by Gary M. Unruh, MSW LCSW

You’re all getting a bad rap. Helicopter parents do a lot of good things for their kids. 

You can act fast, swoop in to protect your child at a moment’s notice, and swoop away really fast (great skills for parenting a teenager). And that bird’s-eye view of the big picture really comes in handy.

Best of all, helicopter parents have met two great parenting qualifications: they show a lot of love to their children, and they spend plenty of time with them, often pulling the night shift.

So, if helicopter parents are so great, why all the negative publicity? Here’s why: With all this love onboard, most helicopter parents forget the fine print in their flying manual.


That’s what this alert is about.


The best flight plans include four parts:

1. Keep your gas tank at least 80 percent full of Unleashed Parental Love at all times. Children thrive when they feel a supportive parent will always be available and when the children feel they are acceptable and understood no matter what mistakes they make. That’s why helicopter parents are so great — their kids can always see or sense their smiling parents somewhere, no matter what happens.

2. Don’t immediately hover too close, or land and take over when your child has a problem. Kids need to learn how to handle failure on their own — when they’re ready. Some stress is important for developing resilience and self-confidence.

3. Do hover close by when your child is first learning to solve something really tough. Success knocks out a problem pretty fast. (Be ready to land if necessary.)

4. Land and command when your child veers too far off the charted course. You know, things like breaking curfew, lying, and destructive relationships. That’s when you land and then discipline firmly and consistently to make sure your child gets headed in the right direction. Expect resistance (rarely will you hear, “Thank you, Mom/Dad, for getting me back on track.”) And one other thing: Don’t land and command or hover too close on personal choices like hairstyle, clothes, etc. 

Helicopter parents, I salute you. Stay the course with the right flight plan. Your child’s self-confidence and resilience will flourish.

Gary M. Unruh, MSW LCSW, is a child and family mental health counselor with nearly forty years of experience. He is the author of the award-winning book Unleashing the Power of Parental Love: 4 Steps to Raising Joyful and Self-Confident Kids (

Michelle La Rowe

Michelle La Rowe

About America's Nanny:

Michelle is an active member of the nanny community. She is the founder and president of Boston Area Nannies, Inc., a local non profit educational organization and has served on the International Nanny Association Board of Directors for the past five years. During that time she has also served as the associations 1st Vice President. Michelle is also a proud member of Christian Nannies.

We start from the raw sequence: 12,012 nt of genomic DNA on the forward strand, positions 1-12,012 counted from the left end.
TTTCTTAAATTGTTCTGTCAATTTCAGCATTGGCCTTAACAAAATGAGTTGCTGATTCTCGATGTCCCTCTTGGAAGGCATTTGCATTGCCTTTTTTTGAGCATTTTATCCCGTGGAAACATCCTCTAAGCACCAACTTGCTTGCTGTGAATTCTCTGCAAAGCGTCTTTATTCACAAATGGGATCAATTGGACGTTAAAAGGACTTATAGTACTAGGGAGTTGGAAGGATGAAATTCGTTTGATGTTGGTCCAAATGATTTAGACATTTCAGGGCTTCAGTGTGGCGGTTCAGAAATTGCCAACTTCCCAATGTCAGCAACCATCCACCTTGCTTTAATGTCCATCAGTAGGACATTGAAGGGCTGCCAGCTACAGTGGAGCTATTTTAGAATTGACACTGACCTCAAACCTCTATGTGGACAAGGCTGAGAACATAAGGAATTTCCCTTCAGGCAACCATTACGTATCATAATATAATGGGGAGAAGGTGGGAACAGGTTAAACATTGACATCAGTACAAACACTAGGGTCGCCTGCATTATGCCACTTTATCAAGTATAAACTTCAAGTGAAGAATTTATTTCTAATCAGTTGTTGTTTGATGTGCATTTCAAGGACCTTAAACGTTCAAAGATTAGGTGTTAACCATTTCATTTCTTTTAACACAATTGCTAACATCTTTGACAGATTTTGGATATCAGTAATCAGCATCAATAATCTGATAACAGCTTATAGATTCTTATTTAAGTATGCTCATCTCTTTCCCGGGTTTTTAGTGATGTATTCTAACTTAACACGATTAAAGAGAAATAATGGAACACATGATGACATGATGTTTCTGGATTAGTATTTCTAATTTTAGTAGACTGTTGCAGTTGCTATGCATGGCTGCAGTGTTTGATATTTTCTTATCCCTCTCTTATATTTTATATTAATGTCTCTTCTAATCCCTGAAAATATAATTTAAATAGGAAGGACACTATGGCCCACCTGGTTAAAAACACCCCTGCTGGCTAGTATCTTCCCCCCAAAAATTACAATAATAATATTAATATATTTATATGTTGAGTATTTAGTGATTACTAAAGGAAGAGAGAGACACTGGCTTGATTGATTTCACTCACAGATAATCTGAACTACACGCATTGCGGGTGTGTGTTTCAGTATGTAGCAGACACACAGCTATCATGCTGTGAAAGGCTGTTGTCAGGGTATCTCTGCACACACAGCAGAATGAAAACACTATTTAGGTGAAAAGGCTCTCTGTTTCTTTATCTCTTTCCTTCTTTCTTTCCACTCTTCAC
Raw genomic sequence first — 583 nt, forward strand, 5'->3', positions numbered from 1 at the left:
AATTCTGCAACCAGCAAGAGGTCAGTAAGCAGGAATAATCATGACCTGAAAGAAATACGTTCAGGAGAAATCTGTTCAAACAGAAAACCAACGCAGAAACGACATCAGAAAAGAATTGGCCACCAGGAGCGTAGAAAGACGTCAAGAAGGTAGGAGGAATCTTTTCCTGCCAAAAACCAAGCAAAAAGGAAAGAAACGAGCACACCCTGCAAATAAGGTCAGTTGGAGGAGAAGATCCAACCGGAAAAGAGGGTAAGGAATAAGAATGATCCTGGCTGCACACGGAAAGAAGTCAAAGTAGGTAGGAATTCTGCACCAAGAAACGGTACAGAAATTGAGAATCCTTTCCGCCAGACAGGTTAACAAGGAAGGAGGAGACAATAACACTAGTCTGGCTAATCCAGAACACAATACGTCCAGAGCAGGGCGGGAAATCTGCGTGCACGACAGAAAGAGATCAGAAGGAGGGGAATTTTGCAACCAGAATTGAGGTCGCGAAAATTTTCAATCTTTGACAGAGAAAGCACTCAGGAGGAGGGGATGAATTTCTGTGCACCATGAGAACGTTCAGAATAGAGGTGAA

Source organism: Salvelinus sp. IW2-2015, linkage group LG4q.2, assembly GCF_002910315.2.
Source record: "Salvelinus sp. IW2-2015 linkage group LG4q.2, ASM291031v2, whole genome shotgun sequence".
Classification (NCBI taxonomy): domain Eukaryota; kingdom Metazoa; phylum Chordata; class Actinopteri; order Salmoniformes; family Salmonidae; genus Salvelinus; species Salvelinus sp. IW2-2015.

She is called on by the media as a nanny and parenting expert, and has been affectionately dubbed America's Nanny. Michelle has appeared on television and has been featured in print.

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Books by Michelle LaRowe

A Mom's Ultimate Book of Lists: 100+ Lists to Save You Time, Money and Sanity - Grocery lists. Checklists. To-do lists. Lots of people love--and live by--lists. And parents are no exception. Today's families are busier than ever, and moms don't have the time or energy to search and scramble for the parenting information they are desperately seeking. This handy, practical reference guide will save time, money, and sanity for today's busy women.To learn more, visit

Working Mom's 411 is your one-stop resource guide for navigating through the often choppy waters of managing kids, career and home. With extensive experience as a credentialed nanny, household manager and as a working mom herself, Michelle is sure to make you laugh out loud as she shares her expert take on the common dilemmas that working mothers face. 

Nanny to the Rescue - America's nanny offers a large dose of healthy parenting advice with secrets for raising happy, secure, and well-balanced babies and toddlers.

Nanny To the Rescue Again - Faced with multiple choices regarding school, friends, and activities coupled with the ever-widening influence of the outside world, parents of 6-12 year olds need help. America's nanny is back to offer a large dose of healthy parenting advice with secrets for raising happy, secure, and well-balanced children.
Michelle La Rowe La RoweParenting AdviceActivities for Kids,Ages and Stages,Family Fun,Parentingby Gary M. Unruh, MSW LCSW You're all getting a bad rap. Helicopter parents do a lot of good things for their kids.  You can act fast, swoop in to protect your child at a moment's notice, and swoop away really fast (great skills for parenting...Parenting Advice| Family Fun Activities for Kids